New Survey Questions SMB Interest In Netbooks and Cloud Computing - InformationWeek

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8/31/2009
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Fredric Paul
Fredric Paul
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New Survey Questions SMB Interest In Netbooks and Cloud Computing

The results of a new Spiceworks survey shows that while more than half of small and midsize companies are using some form of cloud computing, they're still showing caution about fully embracing the technology. And only 13% of SMBs say they plan to buy netbooks. All this as the Great Recession forces SMBs to hold on to computers longer and cut key projects.

The results of a new Spiceworks survey shows that while more than half of small and midsize companies are using some form of cloud computing, they're still showing caution about fully embracing the technology. And only 13% of SMBs say they plan to buy netbooks. All this as the Great Recession forces SMBs to hold on to computers longer and cut key projects.Given the state of the economy, hardware refresh delays and project cuts aren't too surprising. In fact, the Spicewoks State Of SMB IT: Q3 2009 survey indicates that while almost 30% of SMBs upped their IT budgets in 2009, almost 40% cut tech spending. But overall, the SMB IT budget dropped just 1% to $108,000. That's helping to stability tech staffing levels, as 64% of SMBs plan to hold IT staffing levels constant for the next six months.

One way SMBs are conserving money is by cutting projects, with 61% saying they've delayed, cut back, or cancelled IT projects and purchasing plans.

spiceworksurvey

Another cost-cutting move is keeping their PCs 26% longer, from an average of 40 months to 50 months. (That's not good news for Microsoft, Apple and the PC makers, who are counting on new operating systems to jumpstart sales. In addition, a recent Intel/TechAisle study said that after three years, PC maintenance and support expenses begin to outweigh the cost of buying a new one.)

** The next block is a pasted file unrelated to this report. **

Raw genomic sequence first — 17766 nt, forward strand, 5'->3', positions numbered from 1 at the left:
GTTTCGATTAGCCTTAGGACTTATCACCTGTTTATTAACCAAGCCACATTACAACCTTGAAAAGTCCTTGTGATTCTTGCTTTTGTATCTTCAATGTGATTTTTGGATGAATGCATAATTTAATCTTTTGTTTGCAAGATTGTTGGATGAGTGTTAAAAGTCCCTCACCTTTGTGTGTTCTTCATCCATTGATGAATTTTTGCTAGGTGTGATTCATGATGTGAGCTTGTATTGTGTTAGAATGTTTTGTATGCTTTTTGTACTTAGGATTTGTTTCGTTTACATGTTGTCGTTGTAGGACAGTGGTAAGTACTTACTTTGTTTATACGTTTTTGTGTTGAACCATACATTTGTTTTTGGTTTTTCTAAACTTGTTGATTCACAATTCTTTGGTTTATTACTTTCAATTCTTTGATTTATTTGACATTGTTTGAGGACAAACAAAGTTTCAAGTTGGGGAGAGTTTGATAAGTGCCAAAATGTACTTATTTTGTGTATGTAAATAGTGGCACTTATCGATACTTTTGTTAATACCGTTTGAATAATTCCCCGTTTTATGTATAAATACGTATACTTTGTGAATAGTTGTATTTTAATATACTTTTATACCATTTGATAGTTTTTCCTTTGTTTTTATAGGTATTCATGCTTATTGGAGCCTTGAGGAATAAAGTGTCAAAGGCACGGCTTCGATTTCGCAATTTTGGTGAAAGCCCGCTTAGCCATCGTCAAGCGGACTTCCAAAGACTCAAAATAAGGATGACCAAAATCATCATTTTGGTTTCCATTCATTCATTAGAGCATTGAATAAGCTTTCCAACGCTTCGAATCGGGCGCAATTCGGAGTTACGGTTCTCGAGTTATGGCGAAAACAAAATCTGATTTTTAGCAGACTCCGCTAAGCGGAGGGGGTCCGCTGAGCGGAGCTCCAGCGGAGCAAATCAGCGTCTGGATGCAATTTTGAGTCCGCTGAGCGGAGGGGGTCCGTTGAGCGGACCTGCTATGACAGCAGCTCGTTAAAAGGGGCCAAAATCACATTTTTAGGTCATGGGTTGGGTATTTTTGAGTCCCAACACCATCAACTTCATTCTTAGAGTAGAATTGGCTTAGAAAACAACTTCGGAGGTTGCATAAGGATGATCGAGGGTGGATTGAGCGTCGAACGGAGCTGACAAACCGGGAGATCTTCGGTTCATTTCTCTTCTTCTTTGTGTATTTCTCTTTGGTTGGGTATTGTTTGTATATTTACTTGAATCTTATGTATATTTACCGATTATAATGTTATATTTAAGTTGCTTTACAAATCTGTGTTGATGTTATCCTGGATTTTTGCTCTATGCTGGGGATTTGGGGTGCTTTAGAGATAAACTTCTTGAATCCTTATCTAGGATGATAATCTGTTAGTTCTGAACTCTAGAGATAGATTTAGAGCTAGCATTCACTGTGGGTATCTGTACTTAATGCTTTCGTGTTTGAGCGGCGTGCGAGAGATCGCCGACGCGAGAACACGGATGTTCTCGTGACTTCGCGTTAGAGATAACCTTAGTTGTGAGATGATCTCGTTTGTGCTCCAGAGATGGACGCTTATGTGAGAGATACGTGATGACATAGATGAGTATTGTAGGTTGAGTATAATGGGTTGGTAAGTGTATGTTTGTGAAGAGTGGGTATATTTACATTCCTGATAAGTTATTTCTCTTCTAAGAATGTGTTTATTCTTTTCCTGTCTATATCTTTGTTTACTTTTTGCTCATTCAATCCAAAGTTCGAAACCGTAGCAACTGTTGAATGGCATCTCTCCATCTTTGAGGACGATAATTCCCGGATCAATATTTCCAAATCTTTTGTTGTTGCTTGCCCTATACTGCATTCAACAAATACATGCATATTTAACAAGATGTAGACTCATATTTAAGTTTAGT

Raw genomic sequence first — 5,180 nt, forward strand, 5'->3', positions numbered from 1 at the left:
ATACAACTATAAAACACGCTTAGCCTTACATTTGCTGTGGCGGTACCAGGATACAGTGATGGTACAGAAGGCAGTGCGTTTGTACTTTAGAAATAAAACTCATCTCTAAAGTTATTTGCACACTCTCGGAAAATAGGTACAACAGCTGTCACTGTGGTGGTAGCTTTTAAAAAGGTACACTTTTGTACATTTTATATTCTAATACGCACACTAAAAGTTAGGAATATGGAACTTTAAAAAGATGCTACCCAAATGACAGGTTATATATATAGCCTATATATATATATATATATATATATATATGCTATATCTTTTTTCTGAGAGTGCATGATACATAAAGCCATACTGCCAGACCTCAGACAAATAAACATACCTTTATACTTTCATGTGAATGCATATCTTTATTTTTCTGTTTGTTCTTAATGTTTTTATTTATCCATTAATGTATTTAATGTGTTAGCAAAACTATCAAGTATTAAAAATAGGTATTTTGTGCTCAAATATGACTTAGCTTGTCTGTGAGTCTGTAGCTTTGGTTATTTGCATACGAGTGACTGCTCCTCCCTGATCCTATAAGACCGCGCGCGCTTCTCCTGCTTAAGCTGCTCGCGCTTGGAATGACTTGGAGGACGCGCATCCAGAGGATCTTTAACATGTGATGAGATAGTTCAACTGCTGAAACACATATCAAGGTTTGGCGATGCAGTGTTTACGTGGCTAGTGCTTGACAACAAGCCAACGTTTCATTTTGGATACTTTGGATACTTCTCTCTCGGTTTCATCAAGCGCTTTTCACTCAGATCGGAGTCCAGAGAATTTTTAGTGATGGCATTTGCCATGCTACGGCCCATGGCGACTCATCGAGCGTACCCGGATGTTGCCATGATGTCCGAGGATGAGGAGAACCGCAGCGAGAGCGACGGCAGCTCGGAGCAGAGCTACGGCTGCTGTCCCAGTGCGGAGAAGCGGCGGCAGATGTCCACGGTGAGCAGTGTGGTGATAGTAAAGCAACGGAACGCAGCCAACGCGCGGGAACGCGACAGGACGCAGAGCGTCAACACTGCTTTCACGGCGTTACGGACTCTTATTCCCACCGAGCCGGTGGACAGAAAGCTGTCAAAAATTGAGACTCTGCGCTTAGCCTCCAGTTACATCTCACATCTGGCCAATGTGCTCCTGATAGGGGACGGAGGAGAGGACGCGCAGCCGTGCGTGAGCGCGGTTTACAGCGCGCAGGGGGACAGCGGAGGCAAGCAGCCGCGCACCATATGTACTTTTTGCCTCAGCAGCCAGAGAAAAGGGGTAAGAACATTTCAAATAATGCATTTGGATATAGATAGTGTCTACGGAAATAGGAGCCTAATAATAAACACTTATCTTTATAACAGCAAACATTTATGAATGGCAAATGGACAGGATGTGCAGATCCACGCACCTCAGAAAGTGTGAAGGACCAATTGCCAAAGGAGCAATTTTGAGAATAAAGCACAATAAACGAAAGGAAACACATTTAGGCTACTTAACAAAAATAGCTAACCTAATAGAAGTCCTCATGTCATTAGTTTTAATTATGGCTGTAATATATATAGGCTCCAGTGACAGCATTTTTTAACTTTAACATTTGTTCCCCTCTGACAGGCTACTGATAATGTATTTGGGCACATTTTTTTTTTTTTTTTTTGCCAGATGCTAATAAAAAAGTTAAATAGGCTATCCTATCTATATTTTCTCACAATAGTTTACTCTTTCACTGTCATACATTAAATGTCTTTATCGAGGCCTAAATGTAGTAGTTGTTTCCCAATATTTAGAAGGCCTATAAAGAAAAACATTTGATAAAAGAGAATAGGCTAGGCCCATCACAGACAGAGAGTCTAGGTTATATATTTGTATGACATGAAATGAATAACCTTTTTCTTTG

Don't Miss: How Long Should Your Business Keep Its Computers?

So, what are SMBs still spending their money on? 70% plan to buy new hardware, representing 37% of IT spending (software gets 24%). Desktops (71%) and laptops (61%) are the most popular hardware choices, followed by servers (57%), switches (35%) and printers (34%).

Surprisingly, netbooks garnered interest from only 14% of SMBs. That comes as AMI-Partners released its own survey showing that Mexican SMBs, for example, plan to buy half a million netbooks in the next 3 months! And DisplaySearch reports that overall netbook sales grew 40% from Q2 to Q3, almost twice the 22% quarter over quarter growth rate for notebooks.)

The issue, once again, is what exactly do SMBs use netbooks for? The Register wonders if the "consumer label" puts SMBs off of notebooks, and speculates the issue could be that netbooks' small form factor is "making them seem unsuited to the kinds of workers that like to load up on applications and who need lots of windows and keyboard space."

Don't Miss: Do Netbooks Really Have A Role At SMBs?

On the software side, antivirus/spam (46%), backup and recovery (38%), and virtualization (30%) top the list of upgrades and new purchases -- while security software added another 25%.

Some observers have interpreted the survey to indicate that SMBs have limited interest in cloud computing. That all depends on how you look at the numbers. The survey separates hosted IT services from cloud computing, muddying the waters a bit.

More than half of SMBs (56%) use at least one cloud service -- with Web hosting (25%), e-mail (21%) and online backup (16%) leading the way. And while use of hosted services is widespread, only 33% of SMBs plan to add a new hosted service in the next six months.

About the only thing clear from those numbers is that we're still in transition period where SMBs are using a wide variety of technologies and architectures, trying to find the mix that gives them the best combination of value, performance, reliability, security. It will be interesting to see how these numbers look next year, and the year after...

The July/August study surveyed 1,130 IT professionals in 75 countries and 22 industries, working in companies with fewer than 500 employees.

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